Liberty, Equality and Due Process: Cases, Controversies, and Contexts in Constitutional Law
Pub Date: 2018
Publisher: CALI's eLangdell® Press
Conditions of Use
Table of Contents
- Chapter One: An Introduction to Constitutional Law and The Issue of State Action
- Chapter Two: Introduction To Constitutional Interpretation and Judicial Review
- Chapter Three: Slavery and Racial Equality
- Chapter Four: Race and Equal Protection
- Chapter Five: Nonracial Classifications and Equal Protection
- Chapter Six: Fundamental Rights and Equal Protection
- Chapter Seven: The Privileges or Immunities Clause
- Chapter Eight: Incorporation and Fundamental Rights
- Chapter Nine: The Second Amendment
- Chapter Ten: Unenumerated Rights and Due Process
- Chapter Eleven: Liberty, Due Process, and Equal Protection
- Chapter Twelve: State Constitutions
About the Book
This Casebook is intended to be used in a course which concentrates on Constitutional Rights and centers the Fourteenth Amendment. It can be used in a first year Law School course with a title such as “Liberty, Equality, and Due Process,” as it is at CUNY School of Law, an upper division Constitutional Rights course, or an advanced undergraduate course focusing on constitutional rights, especially equality and due process.
The Casebook begins with the threshold issue of “state action” which orients students to a basic but often under-taught principle of constitutional law. The Casebook then considers judicial review and constitutional interpretation. Chapters 3-6 center on equality, including slavery before the Reconstruction Amendments, equal protection for racial, gender, and other classifications, affirmative action, and fundamental rights in equal protection doctrine. Chapters 7-9 are shorter chapters that consider the Privileges or Immunities Clause, Incorporation of Bill of Rights provisions to the states, and the Second Amendment. Chapter 10 focuses on substantive due process, with Chapter 11 treating the “synergy” between due process and equal protection regarding fundamental rights. The brief last Chapter, Chapter 12, includes materials on state constitutional rights, which can be omitted or integrated into previous subjects.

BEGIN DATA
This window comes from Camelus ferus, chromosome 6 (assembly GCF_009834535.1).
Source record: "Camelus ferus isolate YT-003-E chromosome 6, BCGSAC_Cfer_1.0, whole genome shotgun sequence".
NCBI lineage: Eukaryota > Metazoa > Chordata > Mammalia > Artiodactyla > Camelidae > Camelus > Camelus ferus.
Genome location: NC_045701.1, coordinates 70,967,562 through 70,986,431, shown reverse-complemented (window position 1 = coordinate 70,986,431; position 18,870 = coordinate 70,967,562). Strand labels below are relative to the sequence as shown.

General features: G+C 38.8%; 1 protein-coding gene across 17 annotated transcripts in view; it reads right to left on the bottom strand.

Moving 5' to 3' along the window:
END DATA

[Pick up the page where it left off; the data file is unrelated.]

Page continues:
About the Contributors
Ruthann Robson is Professor of Law and University Distinguished Professor at the City University of New York (CUNY) School of Law.
She is the author of FIRST AMENDMENT : CASES , CONTROVERSIES , AND CONTEXTS (eLangdell).
Her other books include DRESSING CONSTITUTIONALLY: HIERARCHY, SEXUALITY, AND DEMOCRACY (2013); SAPPHO GOES TO LAW SCHOOL (1998); GAY MEN, LESBIANS, AND THE LAW (1996); and LESBIAN (OUT)LAW: SURVIVAL UNDER THE RULE OF LAW (1992).
She is also the editor of the three volume set, INTERNATIONAL LIBRARY OF ESSAYS IN SEXUALITY & LAW (2011). She is one of two editors of the Constitutional Law Professors Blog and a frequent commentator on constitutional and sexuality issues.
She is one of the 26 professors selected for inclusion in WHAT THE BEST LAW TEACHERS DO (Harvard University Press, 2013) .